Telecommunications equipment suppliers Nokia and Ericsson both said Monday that they have been chosen by T-Mobile USA, the fourth largest mobile carrier in the United States, to participate in the $2.66-billion, third generation (3G) upgrade of the carrier’s network.
Neither company said how much their deals are worth, but the contracts are contingent on T-Mobile USA being awarded all or part of the AWS (advanced wireless services) spectrum for which it bid more than $4 billion in the U.S. Federal Communications Commission’s spectrum auction in August.
Espoo, Finland-based Nokia will provide base stations that support the wideband code division multiple access (W-CDMA) protocol for high-speed mobile transmission, while Stockholm-based Ericsson will provide its W-CDMA prime radio technology and an array of services.
The W-CDMA protocol will support T-Mobile USA’s universal mobile telecommunications system (UMTS) technology, which will replace its old 2G global system for mobile communications (GSM) technology.
‘This will allow T-Mobile to relieve congestion in the urban areas where they currently have capacity problems.’
T-Mobile, which is owned by the German telecommunications giant Deutsche Telekom, has had problems keeping up with its free-spending competitors in the United States, most of which own large chunks of spectrum.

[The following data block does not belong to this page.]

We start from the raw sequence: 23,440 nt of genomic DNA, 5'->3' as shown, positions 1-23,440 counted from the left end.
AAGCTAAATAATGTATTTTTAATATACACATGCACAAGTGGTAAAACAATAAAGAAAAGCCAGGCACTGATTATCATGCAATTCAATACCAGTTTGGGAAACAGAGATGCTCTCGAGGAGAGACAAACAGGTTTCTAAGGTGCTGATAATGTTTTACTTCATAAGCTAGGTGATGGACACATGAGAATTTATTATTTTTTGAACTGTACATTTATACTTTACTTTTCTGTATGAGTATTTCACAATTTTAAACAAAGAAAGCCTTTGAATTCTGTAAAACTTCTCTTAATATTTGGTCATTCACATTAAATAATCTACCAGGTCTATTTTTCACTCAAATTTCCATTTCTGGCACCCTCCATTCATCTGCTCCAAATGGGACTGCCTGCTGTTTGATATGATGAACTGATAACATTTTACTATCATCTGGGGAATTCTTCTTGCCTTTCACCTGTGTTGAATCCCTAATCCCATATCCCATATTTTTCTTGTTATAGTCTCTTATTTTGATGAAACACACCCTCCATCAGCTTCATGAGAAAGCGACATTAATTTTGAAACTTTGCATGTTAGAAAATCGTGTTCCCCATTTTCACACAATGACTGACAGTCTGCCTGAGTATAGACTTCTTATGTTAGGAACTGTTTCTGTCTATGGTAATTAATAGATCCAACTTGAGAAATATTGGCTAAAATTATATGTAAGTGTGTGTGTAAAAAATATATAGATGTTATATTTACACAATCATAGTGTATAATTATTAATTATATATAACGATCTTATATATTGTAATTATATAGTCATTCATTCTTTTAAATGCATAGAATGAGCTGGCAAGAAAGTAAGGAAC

Shares of Nokia fell $0.67 to $20.26 in recent trading, while Ericsson shares dropped $1.22 to $38.73 and Deutsche Telekom shares decreased $0.31 to $17.57.
T-Mobile USA sought to reduce its spectrum disadvantage with a spending spree this summer. The company was by far the biggest spender in this summer’s spectrum auction, spending about double what the next largest bidder shelled out.
Parent company DT also plans to spend another $2.66 billion on the construction and installation of T-Mobile USA’s upgraded network. The combination of the upgraded network and the new spectrum will not be a complete solution, however (see Deutsche Telekom Sinks, BT Soars).
“2100 MHz will be expensive to cover much beyond urban/suburban and transport corridors, but this will allow T-Mobile to relieve congestion in the urban areas where they currently have capacity problems,” said Joe Nordgaard, director of the wireless consulting firm Spectral Advantage. “The UMTS phones will drop to GSM when out of range.”
DT is spending heavily on its U.S. subsidiary, in part because, unlike Europe, the U.S. market has not yet approached the saturation point. In the U.S., the company is encouraging big talkers with an unlimited calling plan for their users’ top five contacts (see T-Mobile Gets Loud).
The new campaign, launched in October, marked a change in T-Mobile USA’s marketing strategy. The carrier dumped spokesperson Catherine Zeta-Jones for a fresher, younger marketing image involving groups of young people, rather than a celebrity of a certain age.
Contact the writer: CMedford@RedHerring.com